Mountain bike trail standards would rate this single-track loop as moderate, but it does require some experience. It climbs and descends steeply in short sections, and makes some narrow switchback turns. With careful observation, hikers and bikers will see evidence of old homes and farm sites that are located throughout this hollow. The mountain bike trails should not be ridden when they are muddy, as riding in wet conditions damages the trails. Mountain bikers should wear helmets while riding. The mountain bike trails are always open to hikers. Please be courteous to fellow trail users and call out before passing.

This linear trail mostly follows the Doe River from the southwestern Turkey Trot trailhead to Hwy 143 at Cates Hole. The trail is wide and level in sections but narrows to a more technical single-track in the last mile. The trail consists of mostly rolling hills and a few steep climbs. Trail users will find many places to stop and take a break next to the Doe River while enjoying riverside views and spring wildflowers. Bike trails should not be ridden when muddy and are always open to hikers. Mountain bikers should be courteous to fellow trail users and should always wear helmets when riding.

Fred Behrend Trail (2.35 Miles) - MODERATE TO DIFFICULT - GREEN
This loop trail travels through a typical Southern Appalachian forest. Two spur trails allow hikers to enter or exit the loop from access points in the campground. This trail climbs and descends steeply in places, making its loop around the entire campground. The trail leads hikers alongside the Doe River before ascending a moderate hike into lush thickets of rhododendron. Hikers on the Fred Behrend Trail can expect to traverse a rich Appalachian ecosystem consisting of mountain hollows and stream crossings. The trail ends at the junction to the Riverside Trail where hikers can continue back to the campground.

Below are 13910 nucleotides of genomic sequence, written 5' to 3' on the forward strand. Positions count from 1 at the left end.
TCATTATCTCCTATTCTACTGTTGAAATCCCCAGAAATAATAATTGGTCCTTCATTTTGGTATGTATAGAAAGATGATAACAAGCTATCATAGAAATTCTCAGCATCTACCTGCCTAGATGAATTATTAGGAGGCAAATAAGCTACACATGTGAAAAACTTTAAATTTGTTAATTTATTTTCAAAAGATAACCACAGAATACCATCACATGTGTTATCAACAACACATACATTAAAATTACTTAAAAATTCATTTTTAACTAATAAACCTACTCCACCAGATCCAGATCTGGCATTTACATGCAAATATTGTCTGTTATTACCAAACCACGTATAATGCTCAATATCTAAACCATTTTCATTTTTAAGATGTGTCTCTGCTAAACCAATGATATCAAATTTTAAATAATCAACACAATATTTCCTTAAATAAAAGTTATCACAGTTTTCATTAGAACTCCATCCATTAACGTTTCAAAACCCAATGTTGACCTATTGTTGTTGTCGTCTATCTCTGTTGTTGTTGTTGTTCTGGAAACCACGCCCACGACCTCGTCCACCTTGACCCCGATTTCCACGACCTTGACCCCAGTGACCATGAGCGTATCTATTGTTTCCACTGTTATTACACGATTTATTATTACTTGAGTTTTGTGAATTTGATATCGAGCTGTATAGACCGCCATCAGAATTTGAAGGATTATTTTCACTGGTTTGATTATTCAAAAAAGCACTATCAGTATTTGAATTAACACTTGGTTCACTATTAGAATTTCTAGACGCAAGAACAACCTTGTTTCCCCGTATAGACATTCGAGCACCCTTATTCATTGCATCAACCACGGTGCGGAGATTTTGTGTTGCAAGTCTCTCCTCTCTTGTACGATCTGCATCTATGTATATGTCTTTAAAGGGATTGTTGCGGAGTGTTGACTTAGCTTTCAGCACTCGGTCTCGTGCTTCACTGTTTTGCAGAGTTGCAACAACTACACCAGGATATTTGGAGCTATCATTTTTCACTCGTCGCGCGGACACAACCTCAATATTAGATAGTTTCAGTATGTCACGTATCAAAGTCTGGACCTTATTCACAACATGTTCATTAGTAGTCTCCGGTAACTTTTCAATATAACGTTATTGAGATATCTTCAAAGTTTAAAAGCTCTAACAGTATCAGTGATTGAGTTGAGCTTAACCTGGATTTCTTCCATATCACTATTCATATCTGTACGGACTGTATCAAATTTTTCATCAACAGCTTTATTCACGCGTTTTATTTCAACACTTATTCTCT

Chestnut Ridge Trail (1.95 Miles) - DIFFICULT – ORANGE
This trail is very strenuous, the most challenging trail in the park.  Hikers can access the Chestnut Ridge Trail from the Forest Road Trail. The Chestnut Ridge climbs very steeply through deciduous forest and rhododendron thickets. The trail quickly gains elevation on its way to the Miller Farmstead on Strawberry Mountain. Views from the trail are especially nice in winter when the leaves have fallen from the trees. At the top of the trail, hikers are rewarded with a stunning view of the Roan Highlands from an overlook platform. Black bears frequent this remote section of the park. Hikers are encouraged to make noise and hike in pairs. 

Forest Road Trail (2.75 Miles) - EASY TO DIFFICULT - PURPLE
The longest trail in the park connects the visitor center and the campground and acts as a link to several other trails. The southern section of the trail is rated easy from the campground to the cabin area. From the cabin area to the north, the trail ranges from moderately difficult to difficult. The section from the Turkey Trot junction to Hwy 143 is very steep, but worth the effort, especially in spring when the forest floor is carpeted in wildflowers. Hikers on the Forest Road Trail can expect rhododendron tunnels, bridge crossings over the Doe River, and beautiful views of Roan Mountain during the winter months.